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GOP tries to persuade panel to pass lottery privacy bill

MADISON, Wis. (AP) — Republican legislators worked Wednesday to persuade their colleagues to support a bill that would keep lottery winners’ names secret, saying the measure would protect winners from harassment.

Assembly Speaker Robin Vos introduced the bill in April on the same day that 24-year-old Manuel Franco of West Allis came forward to claim a $768 million Powerball prize. Franco said during a news conference that he started feeling paranoid as soon as he realized he had won but he didn’t offer any specific incidents that made him feel that way.

The Assembly Committee on State Affairs had a public hearing on the bill Wednesday afternoon. Vos did not appear in person but submitted written remarks saying Franco was forced to expose his identity, which was publicized across the country via the news conference.

Vos said the attention has led to “months of harassment that have forced the now multimillionaire to go ‘off the grid.'” The remarks didn’t offer any examples of harassment Franco has endured. Vos’ spokeswoman, Kit Beyer, didn’t immediately respond to an email seeking anecdotes.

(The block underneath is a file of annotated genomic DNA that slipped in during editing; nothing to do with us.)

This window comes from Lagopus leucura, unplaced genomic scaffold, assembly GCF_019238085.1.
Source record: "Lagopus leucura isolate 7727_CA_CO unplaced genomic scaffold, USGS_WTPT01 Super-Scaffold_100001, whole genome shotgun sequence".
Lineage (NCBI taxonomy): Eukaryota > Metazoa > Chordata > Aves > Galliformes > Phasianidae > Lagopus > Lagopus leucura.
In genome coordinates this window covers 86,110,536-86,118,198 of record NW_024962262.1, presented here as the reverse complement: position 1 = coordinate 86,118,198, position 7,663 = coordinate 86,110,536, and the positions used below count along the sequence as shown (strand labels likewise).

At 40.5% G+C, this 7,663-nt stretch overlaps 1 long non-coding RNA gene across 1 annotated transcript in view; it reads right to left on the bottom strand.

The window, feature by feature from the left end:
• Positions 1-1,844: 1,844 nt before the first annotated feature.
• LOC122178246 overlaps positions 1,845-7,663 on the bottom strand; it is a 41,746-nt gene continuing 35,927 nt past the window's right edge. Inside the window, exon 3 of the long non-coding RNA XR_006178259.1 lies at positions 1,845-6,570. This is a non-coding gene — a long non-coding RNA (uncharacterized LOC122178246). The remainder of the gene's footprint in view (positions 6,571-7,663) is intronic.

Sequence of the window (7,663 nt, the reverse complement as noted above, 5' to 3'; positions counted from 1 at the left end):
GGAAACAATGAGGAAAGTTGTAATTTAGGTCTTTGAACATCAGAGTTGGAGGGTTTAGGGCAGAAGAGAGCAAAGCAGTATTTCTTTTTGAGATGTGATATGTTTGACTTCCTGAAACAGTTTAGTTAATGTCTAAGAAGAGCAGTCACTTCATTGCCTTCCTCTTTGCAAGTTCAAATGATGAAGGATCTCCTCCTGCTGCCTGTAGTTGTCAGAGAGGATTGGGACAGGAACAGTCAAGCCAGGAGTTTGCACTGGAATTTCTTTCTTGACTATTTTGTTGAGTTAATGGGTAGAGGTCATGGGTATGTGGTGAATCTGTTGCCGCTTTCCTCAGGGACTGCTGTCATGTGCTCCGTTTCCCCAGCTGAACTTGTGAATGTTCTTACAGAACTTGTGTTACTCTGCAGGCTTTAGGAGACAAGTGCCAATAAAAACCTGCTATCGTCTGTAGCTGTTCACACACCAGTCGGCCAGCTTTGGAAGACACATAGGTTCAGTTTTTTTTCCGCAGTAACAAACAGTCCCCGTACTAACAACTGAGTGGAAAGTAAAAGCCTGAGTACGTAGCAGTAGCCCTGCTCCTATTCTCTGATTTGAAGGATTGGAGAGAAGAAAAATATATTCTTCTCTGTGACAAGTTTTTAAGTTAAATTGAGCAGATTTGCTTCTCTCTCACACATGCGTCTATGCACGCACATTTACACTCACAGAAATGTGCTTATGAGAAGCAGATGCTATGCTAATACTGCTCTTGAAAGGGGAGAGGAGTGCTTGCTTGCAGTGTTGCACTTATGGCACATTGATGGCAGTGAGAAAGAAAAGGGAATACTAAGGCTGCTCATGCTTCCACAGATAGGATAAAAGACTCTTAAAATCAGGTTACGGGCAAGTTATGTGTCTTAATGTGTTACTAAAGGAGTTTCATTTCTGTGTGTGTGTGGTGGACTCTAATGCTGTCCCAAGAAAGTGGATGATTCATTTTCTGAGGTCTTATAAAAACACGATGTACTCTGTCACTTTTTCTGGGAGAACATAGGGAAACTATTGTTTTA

Current Wisconsin law doesn’t allow lottery winners to remain anonymous. Vos’ bill would prohibit retailers who sell winning tickets, state lottery officials and the state Department of Revenue from releasing winners’ names without the winners’ consent. The measure also would exempt any written records of winners’ names from Wisconsin’s open records law.

At least four states — Delaware, Kansas, North Dakota and Ohio — offer unconditional anonymity for lottery winners, according to the National Conference of State Legislatures.

Franco’s attorney, Andrew Stoltmann, submitted remarks to the committee saying that it’s time Wisconsin “gets out of the Stone Age when it comes to privacy of lottery winners.”

“By publishing their names the state of Wisconsin makes them a target for both legitimate and illegitimate financial professionals across the world,” Stoltmann wrote.

His remarks didn’t mention any examples of harassment directed at Franco, either. He said in a brief telephone interview following the hearing that every one of the 10 lottery winners he has represented, including Franco, has been harassed. He declined to offer examples of incidents, however.

State Lottery Director Cindy Polzin told the committee that Franco spent Mothers’ Day at a Chicago Target store handing out $200 gift certificates

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